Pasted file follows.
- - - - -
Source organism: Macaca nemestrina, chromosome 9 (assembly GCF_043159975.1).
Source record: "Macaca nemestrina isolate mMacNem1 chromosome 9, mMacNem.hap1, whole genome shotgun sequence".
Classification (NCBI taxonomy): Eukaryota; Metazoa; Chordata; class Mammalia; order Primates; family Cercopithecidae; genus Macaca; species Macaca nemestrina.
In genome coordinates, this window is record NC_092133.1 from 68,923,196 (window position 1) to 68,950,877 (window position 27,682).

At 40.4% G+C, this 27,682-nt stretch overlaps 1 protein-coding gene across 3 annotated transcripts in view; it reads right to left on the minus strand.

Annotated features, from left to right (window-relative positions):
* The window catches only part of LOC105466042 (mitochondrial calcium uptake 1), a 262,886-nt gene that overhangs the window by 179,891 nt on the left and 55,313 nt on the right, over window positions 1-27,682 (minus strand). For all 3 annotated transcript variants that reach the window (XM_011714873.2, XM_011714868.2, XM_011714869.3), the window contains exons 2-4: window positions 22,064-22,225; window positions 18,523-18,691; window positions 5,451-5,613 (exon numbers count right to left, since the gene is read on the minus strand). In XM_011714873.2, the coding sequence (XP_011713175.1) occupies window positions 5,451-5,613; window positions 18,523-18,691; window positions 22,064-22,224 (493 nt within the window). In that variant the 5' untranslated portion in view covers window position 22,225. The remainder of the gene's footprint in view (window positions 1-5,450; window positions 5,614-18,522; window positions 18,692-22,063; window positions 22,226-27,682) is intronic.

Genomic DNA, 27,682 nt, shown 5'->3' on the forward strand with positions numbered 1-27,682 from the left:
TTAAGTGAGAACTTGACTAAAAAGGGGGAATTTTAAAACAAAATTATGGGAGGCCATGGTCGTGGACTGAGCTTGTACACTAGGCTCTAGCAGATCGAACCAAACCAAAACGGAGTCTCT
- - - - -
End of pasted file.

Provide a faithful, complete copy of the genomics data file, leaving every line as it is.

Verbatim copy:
Source organism: Macaca nemestrina, chromosome 9 (assembly GCF_043159975.1).
Source record: "Macaca nemestrina isolate mMacNem1 chromosome 9, mMacNem.hap1, whole genome shotgun sequence".
Classification (NCBI taxonomy): Eukaryota; Metazoa; Chordata; class Mammalia; order Primates; family Cercopithecidae; genus Macaca; species Macaca nemestrina.
In genome coordinates, this window is record NC_092133.1 from 68,923,196 (window position 1) to 68,950,877 (window position 27,682).

At 40.4% G+C, this 27,682-nt stretch overlaps 1 protein-coding gene across 3 annotated transcripts in view; it reads right to left on the minus strand.

Annotated features, from left to right (window-relative positions):
* The window catches only part of LOC105466042 (mitochondrial calcium uptake 1), a 262,886-nt gene that overhangs the window by 179,891 nt on the left and 55,313 nt on the right, over window positions 1-27,682 (minus strand). For all 3 annotated transcript variants that reach the window (XM_011714873.2, XM_011714868.2, XM_011714869.3), the window contains exons 2-4: window positions 22,064-22,225; window positions 18,523-18,691; window positions 5,451-5,613 (exon numbers count right to left, since the gene is read on the minus strand). In XM_011714873.2, the coding sequence (XP_011713175.1) occupies window positions 5,451-5,613; window positions 18,523-18,691; window positions 22,064-22,224 (493 nt within the window). In that variant the 5' untranslated portion in view covers window position 22,225. The remainder of the gene's footprint in view (window positions 1-5,450; window positions 5,614-18,522; window positions 18,692-22,063; window positions 22,226-27,682) is intronic.

Genomic DNA, 27,682 nt, shown 5'->3' on the forward strand with positions numbered 1-27,682 from the left:
TTAAGTGAGAACTTGACTAAAAAGGGGGAATTTTAAAACAAAATTATGGGAGGCCATGGTCGTGGACTGAGCTTGTACACTAGGCTCTAGCAGATCGAACCAAACCAAAACGGAGTCTCT